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My thesis committee
is made up of
The thesis is available in PDF
format (warning: it's a
big file!). BibTeX
availble. You can also download my defense slides in either OpenOffice
format or PDF
(warning: animations don't come
through in PDF).
The thesis abstract is:
Natural language processing is replete with problems whose outputs are
highly complex and structured. The current state-of-the-art in
machine learning is not yet sufficiently general to be applied to
general problems in NLP. In this thesis, I present Searn (for
"search-learn"), an approach to learning for structured
outputs that is applicable to the wide variety of problems
encountered in natural language (and, hopefully, to problems in other
domains, such as vision and biology). To demonstrate Searn's general applicability,
I present applications in such diverse areas as automatic document
summarization and entity detection and tracking. In these
applications, Searn is
empirically shown to achieve state-of-the-art performance.
Searn is based on an
integration of learning and search. This contrasts with
standard approaches that define a model, learn parameters for that
model, and then use the model and the learned parameters to produce
new outputs. In most NLP problems, the "produce new
outputs" step includes an intractable computation. One must
therefore employ a heuristic search function for the production step.
Instead of shying away from search, Searn attacks it head on and considers structured
prediction to be defined by a search problem. The
corresponding learning problem is then made natural: learn parameters
so that search succeeds.
The two application domains I study most closely in this thesis are
entity detection and tracking (EDT) and automatic document
summarization. EDT is the problem of finding all references to
people, places and organizations in a document and identifying their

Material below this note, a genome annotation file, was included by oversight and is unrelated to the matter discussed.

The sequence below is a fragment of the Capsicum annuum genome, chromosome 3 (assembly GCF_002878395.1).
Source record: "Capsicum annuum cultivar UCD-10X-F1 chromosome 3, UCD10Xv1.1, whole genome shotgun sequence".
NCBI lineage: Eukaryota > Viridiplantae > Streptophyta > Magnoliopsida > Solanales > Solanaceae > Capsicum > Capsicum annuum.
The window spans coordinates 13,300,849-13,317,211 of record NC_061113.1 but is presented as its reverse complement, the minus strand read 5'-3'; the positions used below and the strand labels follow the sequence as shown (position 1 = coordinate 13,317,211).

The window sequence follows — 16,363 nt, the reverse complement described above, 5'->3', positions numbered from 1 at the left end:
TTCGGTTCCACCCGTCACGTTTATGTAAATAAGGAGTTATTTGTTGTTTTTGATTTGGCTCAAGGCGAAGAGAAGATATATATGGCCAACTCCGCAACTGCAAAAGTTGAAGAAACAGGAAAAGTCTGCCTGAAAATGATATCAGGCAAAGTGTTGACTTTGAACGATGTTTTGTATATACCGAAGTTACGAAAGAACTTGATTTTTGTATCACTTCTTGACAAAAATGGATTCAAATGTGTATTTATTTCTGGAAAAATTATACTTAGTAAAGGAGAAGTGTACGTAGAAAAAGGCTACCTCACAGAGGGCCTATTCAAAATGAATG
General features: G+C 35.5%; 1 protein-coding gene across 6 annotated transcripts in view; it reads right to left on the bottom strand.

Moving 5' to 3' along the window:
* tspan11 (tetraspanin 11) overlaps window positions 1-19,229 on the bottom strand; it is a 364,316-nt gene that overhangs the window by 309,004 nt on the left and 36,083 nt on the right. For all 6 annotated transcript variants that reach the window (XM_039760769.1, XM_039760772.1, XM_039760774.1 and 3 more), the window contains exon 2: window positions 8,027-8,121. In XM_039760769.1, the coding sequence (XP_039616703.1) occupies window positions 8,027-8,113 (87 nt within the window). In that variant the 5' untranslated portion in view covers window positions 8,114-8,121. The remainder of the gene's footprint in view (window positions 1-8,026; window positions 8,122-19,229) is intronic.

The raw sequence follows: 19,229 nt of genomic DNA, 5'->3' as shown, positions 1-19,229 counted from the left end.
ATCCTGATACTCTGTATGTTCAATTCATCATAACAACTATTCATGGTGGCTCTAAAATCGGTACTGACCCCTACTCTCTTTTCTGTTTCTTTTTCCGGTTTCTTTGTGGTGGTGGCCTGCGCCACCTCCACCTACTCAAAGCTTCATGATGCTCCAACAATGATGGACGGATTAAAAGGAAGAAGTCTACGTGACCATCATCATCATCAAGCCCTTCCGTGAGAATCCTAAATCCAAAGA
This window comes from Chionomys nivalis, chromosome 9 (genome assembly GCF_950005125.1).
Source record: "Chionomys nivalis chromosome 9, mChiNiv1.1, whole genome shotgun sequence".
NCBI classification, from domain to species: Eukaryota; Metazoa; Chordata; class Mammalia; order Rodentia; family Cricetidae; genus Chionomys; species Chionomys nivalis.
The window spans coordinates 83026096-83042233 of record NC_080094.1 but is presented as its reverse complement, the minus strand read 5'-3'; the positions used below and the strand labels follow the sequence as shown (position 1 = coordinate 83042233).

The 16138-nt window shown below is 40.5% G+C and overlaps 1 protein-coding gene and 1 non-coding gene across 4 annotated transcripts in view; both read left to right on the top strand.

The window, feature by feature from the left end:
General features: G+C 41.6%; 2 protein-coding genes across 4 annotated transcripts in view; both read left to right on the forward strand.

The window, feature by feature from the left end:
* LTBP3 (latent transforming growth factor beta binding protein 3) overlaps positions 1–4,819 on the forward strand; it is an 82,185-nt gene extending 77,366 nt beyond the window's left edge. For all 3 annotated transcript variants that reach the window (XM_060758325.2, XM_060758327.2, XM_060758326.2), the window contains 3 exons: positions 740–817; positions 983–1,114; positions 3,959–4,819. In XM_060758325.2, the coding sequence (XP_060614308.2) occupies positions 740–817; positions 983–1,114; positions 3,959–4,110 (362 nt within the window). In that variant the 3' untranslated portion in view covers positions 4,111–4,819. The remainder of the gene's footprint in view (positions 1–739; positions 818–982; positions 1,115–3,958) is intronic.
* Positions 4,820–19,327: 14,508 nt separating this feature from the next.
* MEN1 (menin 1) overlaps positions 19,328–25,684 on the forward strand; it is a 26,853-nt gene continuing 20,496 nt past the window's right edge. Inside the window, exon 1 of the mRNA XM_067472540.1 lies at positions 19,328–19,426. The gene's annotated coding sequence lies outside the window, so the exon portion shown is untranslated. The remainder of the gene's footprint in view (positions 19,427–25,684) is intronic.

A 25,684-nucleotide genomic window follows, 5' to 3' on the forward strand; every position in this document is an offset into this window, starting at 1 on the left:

relationships. Summarization is the task of producing a short summary
for either a single document or for a collection of documents. These
problems exhibit complex structure that cannot be captured and
exploited using previously proposed structured prediction algorithms.
By applying Searn to
these problems, I am able to learn models that benefit from highly
complex, non-local features. Such features would not be available to
structured prediction algorithm that require model tractability.
These improvements lead to state-of-the-art performance on
standardized data sets with low computational overhead.
Searn operates by
transforming structured prediction problems into a collection of
classification problems, to which any standard binary classifier may
be applied (for instance, a support vector machine or decision tree).
In fact, Searn
represents a family of structured prediction algorithms depending on
the classifier and search space used. From a theoretical perspective,
Searn satisfies a strong
fundamental performance guarantee: given a good classification
algorithm, Searn yields
a good structured prediction algorithm. Such theoretical results are
possible for other structured prediction only when the underlying
model is tractable. For Searn, I am able to state strong results that are
independent of the size or tractability of the search space. This
provides theoretical justification for integrating search with
credits: design and font inspired by Seth Able's LoRD, some images converted to ANSI using ManyTools, original drawing of me by anonymous.
last updated on thirteen october, two thousand nineteen.